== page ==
It will take nothing short of an electoral wave for Democrats to retake the House in 2018, and that’s exactly the problem.
A new report from the Brennan Center at the New York University School of Law underscores the devastating effect of gerrymandering on recent House elections: The researchers found that over the past decade, not only have Republicans stepped up their gerrymandering efforts, they have become more aggressive in drawing maps to benefit GOP candidates.
Of the 26 states that account for 85 percent of congressional districts, only a handful are responsible for the largest imbalances—and Republicans had sole control of the redistricting process in those states.
“It’s easier than ever to create skewed maps. There’s much more robust data and sophisticated technology than there used to be,” says Michael Li, a redistricting expert and a coauthor of the new report. “Gerrymandering was once an art. Now, it’s a science.”
Republicans derived a net benefit of at least 16 congressional seats from gerrymandering in the 2016 election, according to the report. That’s eight less than the 24 currently needed by Democrats to take back the House.
The report found that Michigan, North Carolina, Pennsylvania, Florida, Ohio, Texas, and Virginia were all under single-party control when state lawmakers created new congressional districts in 2011. It’s no surprise that all of these states, with the exception of Texas, are tightly contested. The most gerrymandered states are usually battleground states, where the slightest advantage can make a difference.
Democratic and Republican state lawmakers have always tried to redraw districts to their own party’s advantage. But since the last census, Republicans have done it more often and more aggressively. Why? Because they can.
“One of the reasons Republicans are doing it more is because you need sole control of a state to aggressively gerrymander,” says Li. “Republicans have sole control over far more states than Democrats.”
California is a rare exception. Democrats control the Golden State legislature, yet the state has mostly avoided unfair maps thanks to an independent redistricting commission. The report found that maps drawn by independent or bipartisan commissions consistently exhibited far less partisan bias than those drawn solely by Republicans or Democrats. Maps drawn by the courts following a legislative deadlock were also markedly fairer than those drawn by a single party.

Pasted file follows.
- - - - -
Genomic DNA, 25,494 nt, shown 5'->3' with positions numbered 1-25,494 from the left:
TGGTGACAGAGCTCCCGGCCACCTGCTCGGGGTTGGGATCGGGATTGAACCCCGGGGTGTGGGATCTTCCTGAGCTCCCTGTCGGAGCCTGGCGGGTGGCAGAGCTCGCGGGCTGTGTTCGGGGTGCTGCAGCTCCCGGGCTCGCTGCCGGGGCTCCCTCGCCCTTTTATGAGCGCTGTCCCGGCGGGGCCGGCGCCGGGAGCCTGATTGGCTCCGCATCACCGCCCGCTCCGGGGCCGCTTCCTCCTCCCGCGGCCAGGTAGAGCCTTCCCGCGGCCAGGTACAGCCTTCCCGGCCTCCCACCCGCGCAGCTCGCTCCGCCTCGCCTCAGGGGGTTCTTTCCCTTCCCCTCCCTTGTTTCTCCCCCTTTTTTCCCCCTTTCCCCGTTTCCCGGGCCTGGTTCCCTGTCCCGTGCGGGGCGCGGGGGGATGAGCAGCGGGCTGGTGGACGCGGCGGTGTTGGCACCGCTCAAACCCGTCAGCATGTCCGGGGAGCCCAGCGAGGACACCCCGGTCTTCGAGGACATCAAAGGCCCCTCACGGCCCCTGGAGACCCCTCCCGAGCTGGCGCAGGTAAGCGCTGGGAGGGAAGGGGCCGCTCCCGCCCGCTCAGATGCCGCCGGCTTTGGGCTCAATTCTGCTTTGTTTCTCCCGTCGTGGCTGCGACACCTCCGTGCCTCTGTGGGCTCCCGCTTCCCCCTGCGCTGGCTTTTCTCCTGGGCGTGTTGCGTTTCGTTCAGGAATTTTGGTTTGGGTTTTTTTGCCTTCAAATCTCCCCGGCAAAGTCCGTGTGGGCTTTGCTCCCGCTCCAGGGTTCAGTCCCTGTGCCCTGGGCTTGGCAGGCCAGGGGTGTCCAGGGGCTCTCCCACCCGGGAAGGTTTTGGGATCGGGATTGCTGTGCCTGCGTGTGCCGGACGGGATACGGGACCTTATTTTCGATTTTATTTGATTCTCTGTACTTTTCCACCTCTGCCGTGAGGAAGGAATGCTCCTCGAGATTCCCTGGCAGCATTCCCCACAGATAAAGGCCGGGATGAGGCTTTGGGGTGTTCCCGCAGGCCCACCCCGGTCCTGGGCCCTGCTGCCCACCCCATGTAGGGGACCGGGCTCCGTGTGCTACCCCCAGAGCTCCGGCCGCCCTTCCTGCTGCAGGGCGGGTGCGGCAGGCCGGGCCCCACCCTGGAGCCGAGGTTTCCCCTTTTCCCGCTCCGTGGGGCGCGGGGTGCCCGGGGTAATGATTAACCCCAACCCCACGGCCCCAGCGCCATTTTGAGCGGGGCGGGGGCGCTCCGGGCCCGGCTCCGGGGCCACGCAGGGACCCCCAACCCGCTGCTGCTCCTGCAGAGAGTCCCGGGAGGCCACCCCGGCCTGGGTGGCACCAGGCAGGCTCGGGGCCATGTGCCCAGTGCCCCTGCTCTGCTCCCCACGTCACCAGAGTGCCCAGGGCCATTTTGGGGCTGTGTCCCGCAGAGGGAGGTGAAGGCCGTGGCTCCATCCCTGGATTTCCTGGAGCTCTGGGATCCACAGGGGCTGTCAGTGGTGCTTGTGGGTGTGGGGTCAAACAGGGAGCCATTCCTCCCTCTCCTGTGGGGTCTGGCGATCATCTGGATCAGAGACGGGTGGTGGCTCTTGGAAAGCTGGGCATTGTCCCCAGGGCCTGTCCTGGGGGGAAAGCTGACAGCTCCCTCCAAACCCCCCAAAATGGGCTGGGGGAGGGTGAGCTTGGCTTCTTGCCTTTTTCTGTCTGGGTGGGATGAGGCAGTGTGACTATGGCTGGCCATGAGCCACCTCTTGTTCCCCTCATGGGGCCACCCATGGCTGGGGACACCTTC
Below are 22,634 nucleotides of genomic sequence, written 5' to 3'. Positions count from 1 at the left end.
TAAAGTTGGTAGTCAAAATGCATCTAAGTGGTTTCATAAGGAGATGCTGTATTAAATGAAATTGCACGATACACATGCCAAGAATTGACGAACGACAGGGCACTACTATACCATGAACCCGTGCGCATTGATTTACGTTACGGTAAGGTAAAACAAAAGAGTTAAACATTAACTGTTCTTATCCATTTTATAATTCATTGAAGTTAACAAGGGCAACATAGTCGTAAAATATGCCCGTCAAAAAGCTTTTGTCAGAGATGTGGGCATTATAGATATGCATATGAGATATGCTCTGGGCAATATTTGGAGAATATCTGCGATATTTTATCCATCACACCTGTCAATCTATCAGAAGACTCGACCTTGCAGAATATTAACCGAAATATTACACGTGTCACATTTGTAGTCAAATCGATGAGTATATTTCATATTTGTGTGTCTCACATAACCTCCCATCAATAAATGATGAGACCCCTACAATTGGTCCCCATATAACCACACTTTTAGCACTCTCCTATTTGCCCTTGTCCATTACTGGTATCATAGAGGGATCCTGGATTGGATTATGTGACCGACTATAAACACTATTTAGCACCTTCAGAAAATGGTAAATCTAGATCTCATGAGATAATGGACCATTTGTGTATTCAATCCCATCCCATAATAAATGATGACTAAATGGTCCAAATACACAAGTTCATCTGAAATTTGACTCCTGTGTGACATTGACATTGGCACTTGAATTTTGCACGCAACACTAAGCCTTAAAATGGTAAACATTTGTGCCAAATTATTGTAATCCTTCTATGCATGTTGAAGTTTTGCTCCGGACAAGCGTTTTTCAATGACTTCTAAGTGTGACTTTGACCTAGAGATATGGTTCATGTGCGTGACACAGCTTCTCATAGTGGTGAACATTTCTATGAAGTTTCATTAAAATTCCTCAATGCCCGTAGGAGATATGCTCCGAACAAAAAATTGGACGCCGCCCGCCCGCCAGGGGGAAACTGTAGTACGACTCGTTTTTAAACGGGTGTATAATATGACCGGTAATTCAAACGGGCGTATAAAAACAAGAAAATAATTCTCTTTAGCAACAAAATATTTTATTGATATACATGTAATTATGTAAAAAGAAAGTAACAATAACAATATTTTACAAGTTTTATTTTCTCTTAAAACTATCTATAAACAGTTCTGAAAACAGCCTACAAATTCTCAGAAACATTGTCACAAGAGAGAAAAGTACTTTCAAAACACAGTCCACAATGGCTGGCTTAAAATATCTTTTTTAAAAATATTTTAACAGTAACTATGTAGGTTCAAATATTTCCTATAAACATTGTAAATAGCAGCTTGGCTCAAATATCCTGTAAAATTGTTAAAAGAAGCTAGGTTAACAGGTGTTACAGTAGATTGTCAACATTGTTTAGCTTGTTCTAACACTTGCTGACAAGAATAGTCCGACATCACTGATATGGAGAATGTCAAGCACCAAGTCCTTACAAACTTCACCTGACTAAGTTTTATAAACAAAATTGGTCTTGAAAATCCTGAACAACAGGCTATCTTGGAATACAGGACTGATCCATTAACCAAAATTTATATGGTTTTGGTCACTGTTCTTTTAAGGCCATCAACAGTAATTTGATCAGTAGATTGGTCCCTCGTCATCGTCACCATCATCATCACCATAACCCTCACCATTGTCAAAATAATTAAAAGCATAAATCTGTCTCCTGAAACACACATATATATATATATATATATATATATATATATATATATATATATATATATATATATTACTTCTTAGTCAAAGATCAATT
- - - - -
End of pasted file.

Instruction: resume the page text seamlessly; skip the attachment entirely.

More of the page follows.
For voters in the dozens of states without redistricting commissions, taking unfair maps to court is often the only option. Lawsuits challenging those maps have been filed in 38 states since the 2010 census—and most have failed.
Without any standard for gauging when state lawmakers have gone too far in a partisan direction when they create new districts, judges have preferred to stay out of the political thicket unless absolutely necessary. The authors of the report aim to equip courts with better ways of assessing partisan manipulation. “Courts have had a hard time deciding where the line is drawn,” Li says. “But when three formulas point in the same direction, it gives [courts] comfort.”
Despite promising initiatives to redraw maps in Pennsylvania and Wisconsin, it’s unlikely that the electoral landscape will change much before the midterm elections.
Overcoming a 24-seat deficit isn’t impossible—Democrats took back control of the House after a 31-seat swing in 2006— but it won’t be easy. Despite President Trump’s low approval ratings and a radioactive Republican health care bill, Democrats face an uphill battle in 2018.
“If your only hope of winning a majority is through a huge, ‘500-year flood’ voting wave, that’s not exactly encouraging for your party,” says Li.